Bashing the Niño

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Saturday, January 19, 2013


AT THE centuries-old Santo Niño fiesta, eye-catching Sinulog buntings to lissome dancers can smudge “values that endure even after the sun goes out.” So can bickering politicians.

Who’ll elbow their way to first places in the stands, some ask. Will Gov. Gwen Garcia emerge from her Capitol bunker to shashay with a town troupe? Where will Acting Gov. Agnes Magpale sit?

In 1521, Ferdinand Magellan’s vessels carried the Niño icon up a pristine strait.

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Since 1970, quality of Mactan water has deteriorated as Cebu waste is recklessly dumped, University of San Carlos environmental monitoring reports.)

He presented the Niño to newly baptized Queen Juana, recounts chronicler Antonio Pigafetta. It vanished after Magellan was slain in the Battle of Mactan. Mariner Juan de Camus stumbled across the Niño 44 years later in ruins of a burnt house.

Today, the Niño is enshrined at Cebu's Basilica. Over the centuries, it has drawn crowds. Some are curious. Others go for a culture binge. Scores pray for help.

Some nights, an old tale goes, the Child walks the streets: Those who help what appears to be a bewildered Child end up blessed. At dawn, the Niño’s cloak is sometimes studded with amor seco. Some botanists shrug. Andropogan aciculatus proves this deforested country is semi-arid.

"How can the Sto. Niño today become refuge of families who are landless, jobless, homeless, hungry and who lack basic services? asks the Visayas Clergy Discernment Group. “Our celebrations will be like empty clanging cymbals (Amos 5:21-24) if (these) realities of the least of the Sto. Niño's brothers and sisters are not addressed effectively.”

Eastern Visayas staggers from having the most children deaths among 17 regions, the 2011 Family Health Survey found. Malnutrition continues to savage lives and 10 most affected Cebu barangays were in “a state of calamity.”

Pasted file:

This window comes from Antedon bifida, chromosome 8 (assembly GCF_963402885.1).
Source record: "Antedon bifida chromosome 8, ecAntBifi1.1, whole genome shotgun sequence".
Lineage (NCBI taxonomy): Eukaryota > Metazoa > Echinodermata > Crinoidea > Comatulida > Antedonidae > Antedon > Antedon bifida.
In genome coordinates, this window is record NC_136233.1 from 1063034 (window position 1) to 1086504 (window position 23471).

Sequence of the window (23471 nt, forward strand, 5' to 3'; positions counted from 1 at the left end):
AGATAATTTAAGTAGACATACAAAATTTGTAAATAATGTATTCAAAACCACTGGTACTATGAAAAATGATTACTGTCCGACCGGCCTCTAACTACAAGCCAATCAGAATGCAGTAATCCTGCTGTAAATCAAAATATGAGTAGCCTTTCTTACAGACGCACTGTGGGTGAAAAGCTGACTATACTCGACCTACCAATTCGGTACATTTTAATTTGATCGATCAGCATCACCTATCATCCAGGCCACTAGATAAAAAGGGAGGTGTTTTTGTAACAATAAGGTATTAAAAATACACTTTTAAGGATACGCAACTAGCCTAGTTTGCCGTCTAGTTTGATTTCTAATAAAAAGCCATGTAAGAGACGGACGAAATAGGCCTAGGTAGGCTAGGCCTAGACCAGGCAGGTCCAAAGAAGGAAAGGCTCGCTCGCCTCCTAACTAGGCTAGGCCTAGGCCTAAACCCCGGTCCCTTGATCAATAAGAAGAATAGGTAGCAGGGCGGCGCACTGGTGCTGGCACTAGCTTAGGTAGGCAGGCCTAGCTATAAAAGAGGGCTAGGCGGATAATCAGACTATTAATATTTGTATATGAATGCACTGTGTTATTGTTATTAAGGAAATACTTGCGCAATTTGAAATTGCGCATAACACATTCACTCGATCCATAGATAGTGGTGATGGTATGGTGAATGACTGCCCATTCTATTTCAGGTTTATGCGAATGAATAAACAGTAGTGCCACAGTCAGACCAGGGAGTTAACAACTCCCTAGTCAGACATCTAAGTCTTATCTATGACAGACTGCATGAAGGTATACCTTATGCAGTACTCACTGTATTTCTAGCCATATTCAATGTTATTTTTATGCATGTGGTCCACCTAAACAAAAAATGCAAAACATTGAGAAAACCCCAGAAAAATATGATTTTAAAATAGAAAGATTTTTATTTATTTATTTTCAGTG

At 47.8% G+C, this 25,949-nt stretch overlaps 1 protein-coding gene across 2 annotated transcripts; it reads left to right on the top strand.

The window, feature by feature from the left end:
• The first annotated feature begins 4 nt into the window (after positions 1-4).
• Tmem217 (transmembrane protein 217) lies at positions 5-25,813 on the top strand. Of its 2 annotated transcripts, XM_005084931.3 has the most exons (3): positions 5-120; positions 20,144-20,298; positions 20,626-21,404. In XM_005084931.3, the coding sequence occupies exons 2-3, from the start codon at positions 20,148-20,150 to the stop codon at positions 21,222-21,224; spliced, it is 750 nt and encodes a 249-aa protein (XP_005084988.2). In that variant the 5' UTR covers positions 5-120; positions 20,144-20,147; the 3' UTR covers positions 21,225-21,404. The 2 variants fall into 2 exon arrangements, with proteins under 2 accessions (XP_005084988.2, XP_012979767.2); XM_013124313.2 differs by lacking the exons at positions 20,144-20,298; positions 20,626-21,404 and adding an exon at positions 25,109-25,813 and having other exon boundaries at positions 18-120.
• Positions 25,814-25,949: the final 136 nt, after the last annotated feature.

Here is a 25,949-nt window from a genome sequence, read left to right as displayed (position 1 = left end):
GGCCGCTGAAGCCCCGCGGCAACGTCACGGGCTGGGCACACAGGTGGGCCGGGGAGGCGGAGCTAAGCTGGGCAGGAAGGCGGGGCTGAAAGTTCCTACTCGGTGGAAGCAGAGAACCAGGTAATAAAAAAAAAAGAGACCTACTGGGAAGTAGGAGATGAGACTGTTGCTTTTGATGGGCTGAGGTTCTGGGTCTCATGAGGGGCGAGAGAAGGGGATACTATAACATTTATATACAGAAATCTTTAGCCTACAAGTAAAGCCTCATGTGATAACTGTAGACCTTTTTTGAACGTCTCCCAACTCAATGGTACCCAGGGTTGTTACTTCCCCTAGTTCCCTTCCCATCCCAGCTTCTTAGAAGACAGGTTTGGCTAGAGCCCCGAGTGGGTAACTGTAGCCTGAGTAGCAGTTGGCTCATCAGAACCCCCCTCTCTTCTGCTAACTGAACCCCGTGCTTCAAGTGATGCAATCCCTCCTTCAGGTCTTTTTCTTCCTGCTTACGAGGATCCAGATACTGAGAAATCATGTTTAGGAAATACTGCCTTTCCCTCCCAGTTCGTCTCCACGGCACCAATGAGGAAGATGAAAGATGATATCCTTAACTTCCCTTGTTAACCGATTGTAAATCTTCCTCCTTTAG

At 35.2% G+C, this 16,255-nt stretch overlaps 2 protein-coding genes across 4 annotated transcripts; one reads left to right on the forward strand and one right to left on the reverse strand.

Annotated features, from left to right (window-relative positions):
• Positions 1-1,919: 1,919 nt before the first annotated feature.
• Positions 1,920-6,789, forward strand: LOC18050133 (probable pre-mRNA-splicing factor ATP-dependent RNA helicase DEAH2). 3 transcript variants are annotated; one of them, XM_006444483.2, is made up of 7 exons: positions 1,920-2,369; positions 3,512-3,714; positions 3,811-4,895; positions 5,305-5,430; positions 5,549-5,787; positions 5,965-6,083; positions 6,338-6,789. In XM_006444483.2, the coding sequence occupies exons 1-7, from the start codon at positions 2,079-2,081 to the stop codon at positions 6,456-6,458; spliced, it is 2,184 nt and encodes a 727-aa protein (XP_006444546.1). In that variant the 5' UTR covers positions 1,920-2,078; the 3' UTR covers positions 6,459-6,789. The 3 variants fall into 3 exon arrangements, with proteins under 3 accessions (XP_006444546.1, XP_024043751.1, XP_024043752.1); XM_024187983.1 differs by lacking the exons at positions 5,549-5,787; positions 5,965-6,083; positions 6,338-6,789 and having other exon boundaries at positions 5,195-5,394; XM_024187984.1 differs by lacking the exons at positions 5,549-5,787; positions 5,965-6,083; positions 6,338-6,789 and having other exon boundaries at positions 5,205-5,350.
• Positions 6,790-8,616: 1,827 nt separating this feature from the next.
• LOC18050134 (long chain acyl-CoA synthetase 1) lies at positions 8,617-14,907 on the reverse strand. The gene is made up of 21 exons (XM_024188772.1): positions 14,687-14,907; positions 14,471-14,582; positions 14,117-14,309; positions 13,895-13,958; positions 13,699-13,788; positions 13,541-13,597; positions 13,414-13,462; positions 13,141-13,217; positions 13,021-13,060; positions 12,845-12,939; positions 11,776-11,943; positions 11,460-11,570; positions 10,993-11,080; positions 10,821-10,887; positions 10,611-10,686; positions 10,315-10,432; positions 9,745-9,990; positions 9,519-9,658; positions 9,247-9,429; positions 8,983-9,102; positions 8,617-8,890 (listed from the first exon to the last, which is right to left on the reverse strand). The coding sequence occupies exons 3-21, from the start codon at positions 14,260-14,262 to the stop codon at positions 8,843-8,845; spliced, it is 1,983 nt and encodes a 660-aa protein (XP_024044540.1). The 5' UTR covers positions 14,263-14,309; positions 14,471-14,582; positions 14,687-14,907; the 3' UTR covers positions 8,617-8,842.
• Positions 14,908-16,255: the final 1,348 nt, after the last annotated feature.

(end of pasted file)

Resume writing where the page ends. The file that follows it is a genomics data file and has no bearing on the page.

Majority of deaths are “inflicted indirectly by stunting and poor resistance to disease." Two of the biggest culprits are lack of vitamin A and zinc during the mother’s pregnancy and the child’s first two years of life,

In a recent study of the Philippines and 19 other countries, the British medical journal Lancet reports: “Under-nutrition is to blame for 3.5 million deaths among children aged under five each year-—more than a third of child deaths worldwide… Most fatalities occur in 20 countries, where targeted aid programs could swiftly address the problem.”

Rep. Tomas Osmeña announced, in May 2010, a P1 million bash at South Road Properties.

It would feature kilometer-long barbecue stalls queue, singing to fireworks, plus all of Osmeña's allies. Why, he’d chip in half-a-million bucks from his own pocket for the revelry.

On a P30,000 monthly salary? wondered GMA's Bobby Nalzaro. “How?” In the event, not a centavo went for malnourished mothers and kids. A pity.

Popular devotion “continues to animate the life of the people,” Jesuit psychologist Jaime Bulatato noted. But worship is sealed off, on a “split level,” from deeds. An official, who lights a taper to honoring the Child Sunday, has no qualms Monday on pocketing “Christmas gifts” from realigned funds courtesy of Senate President Juan Ponce Enrile.

Kids can’t wait. “Their name is today.” Striking a child in anger may be pardoned, George Bernard Shaw once wrote. “But a blow, against a child in cold blood,” as in the continued tolerance of malnutrition, is an obscenity. “Let the little children come to Me,” the Niño said.

(juan_mercado77@yahoo.com)

Published in the Sun.Star Cebu newspaper on January 20, 2013.

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